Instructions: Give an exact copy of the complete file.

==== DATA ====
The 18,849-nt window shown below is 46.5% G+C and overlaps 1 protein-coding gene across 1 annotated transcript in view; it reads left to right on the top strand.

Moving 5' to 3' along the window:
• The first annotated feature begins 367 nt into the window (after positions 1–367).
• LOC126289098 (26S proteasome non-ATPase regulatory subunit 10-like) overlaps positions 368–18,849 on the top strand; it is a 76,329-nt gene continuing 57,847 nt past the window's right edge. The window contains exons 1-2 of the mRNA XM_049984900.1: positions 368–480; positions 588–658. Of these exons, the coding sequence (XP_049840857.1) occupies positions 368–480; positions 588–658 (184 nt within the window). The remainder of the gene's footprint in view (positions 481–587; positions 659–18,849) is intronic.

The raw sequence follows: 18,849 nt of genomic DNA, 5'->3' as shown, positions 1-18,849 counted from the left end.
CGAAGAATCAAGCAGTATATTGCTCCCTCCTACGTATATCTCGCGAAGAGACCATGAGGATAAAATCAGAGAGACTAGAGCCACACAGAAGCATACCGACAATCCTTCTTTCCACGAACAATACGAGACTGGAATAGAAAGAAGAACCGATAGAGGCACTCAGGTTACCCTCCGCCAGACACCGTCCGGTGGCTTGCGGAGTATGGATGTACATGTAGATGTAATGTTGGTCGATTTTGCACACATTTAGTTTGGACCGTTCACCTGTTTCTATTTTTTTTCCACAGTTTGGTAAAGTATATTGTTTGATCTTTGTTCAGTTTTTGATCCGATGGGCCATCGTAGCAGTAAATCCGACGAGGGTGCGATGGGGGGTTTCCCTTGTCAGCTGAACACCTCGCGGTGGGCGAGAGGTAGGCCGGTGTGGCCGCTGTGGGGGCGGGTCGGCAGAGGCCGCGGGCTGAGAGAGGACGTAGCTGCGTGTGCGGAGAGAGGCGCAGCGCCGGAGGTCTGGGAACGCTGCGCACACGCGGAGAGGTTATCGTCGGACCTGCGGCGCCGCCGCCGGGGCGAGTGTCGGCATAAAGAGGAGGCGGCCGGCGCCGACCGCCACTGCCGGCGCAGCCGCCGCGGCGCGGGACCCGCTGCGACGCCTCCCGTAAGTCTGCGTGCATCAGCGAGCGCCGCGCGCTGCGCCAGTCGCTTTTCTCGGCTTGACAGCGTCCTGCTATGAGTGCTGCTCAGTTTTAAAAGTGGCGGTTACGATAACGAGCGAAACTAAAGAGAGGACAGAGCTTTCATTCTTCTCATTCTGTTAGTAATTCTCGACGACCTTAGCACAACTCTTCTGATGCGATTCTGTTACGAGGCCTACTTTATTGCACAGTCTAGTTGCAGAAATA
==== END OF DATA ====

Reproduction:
The 18,849-nt window shown below is 46.5% G+C and overlaps 1 protein-coding gene across 1 annotated transcript in view; it reads left to right on the top strand.

Moving 5' to 3' along the window:
• The first annotated feature begins 367 nt into the window (after positions 1–367).
• LOC126289098 (26S proteasome non-ATPase regulatory subunit 10-like) overlaps positions 368–18,849 on the top strand; it is a 76,329-nt gene continuing 57,847 nt past the window's right edge. The window contains exons 1-2 of the mRNA XM_049984900.1: positions 368–480; positions 588–658. Of these exons, the coding sequence (XP_049840857.1) occupies positions 368–480; positions 588–658 (184 nt within the window). The remainder of the gene's footprint in view (positions 481–587; positions 659–18,849) is intronic.

The raw sequence follows: 18,849 nt of genomic DNA, 5'->3' as shown, positions 1-18,849 counted from the left end.
CGAAGAATCAAGCAGTATATTGCTCCCTCCTACGTATATCTCGCGAAGAGACCATGAGGATAAAATCAGAGAGACTAGAGCCACACAGAAGCATACCGACAATCCTTCTTTCCACGAACAATACGAGACTGGAATAGAAAGAAGAACCGATAGAGGCACTCAGGTTACCCTCCGCCAGACACCGTCCGGTGGCTTGCGGAGTATGGATGTACATGTAGATGTAATGTTGGTCGATTTTGCACACATTTAGTTTGGACCGTTCACCTGTTTCTATTTTTTTTCCACAGTTTGGTAAAGTATATTGTTTGATCTTTGTTCAGTTTTTGATCCGATGGGCCATCGTAGCAGTAAATCCGACGAGGGTGCGATGGGGGGTTTCCCTTGTCAGCTGAACACCTCGCGGTGGGCGAGAGGTAGGCCGGTGTGGCCGCTGTGGGGGCGGGTCGGCAGAGGCCGCGGGCTGAGAGAGGACGTAGCTGCGTGTGCGGAGAGAGGCGCAGCGCCGGAGGTCTGGGAACGCTGCGCACACGCGGAGAGGTTATCGTCGGACCTGCGGCGCCGCCGCCGGGGCGAGTGTCGGCATAAAGAGGAGGCGGCCGGCGCCGACCGCCACTGCCGGCGCAGCCGCCGCGGCGCGGGACCCGCTGCGACGCCTCCCGTAAGTCTGCGTGCATCAGCGAGCGCCGCGCGCTGCGCCAGTCGCTTTTCTCGGCTTGACAGCGTCCTGCTATGAGTGCTGCTCAGTTTTAAAAGTGGCGGTTACGATAACGAGCGAAACTAAAGAGAGGACAGAGCTTTCATTCTTCTCATTCTGTTAGTAATTCTCGACGACCTTAGCACAACTCTTCTGATGCGATTCTGTTACGAGGCCTACTTTATTGCACAGTCTAGTTGCAGAAATA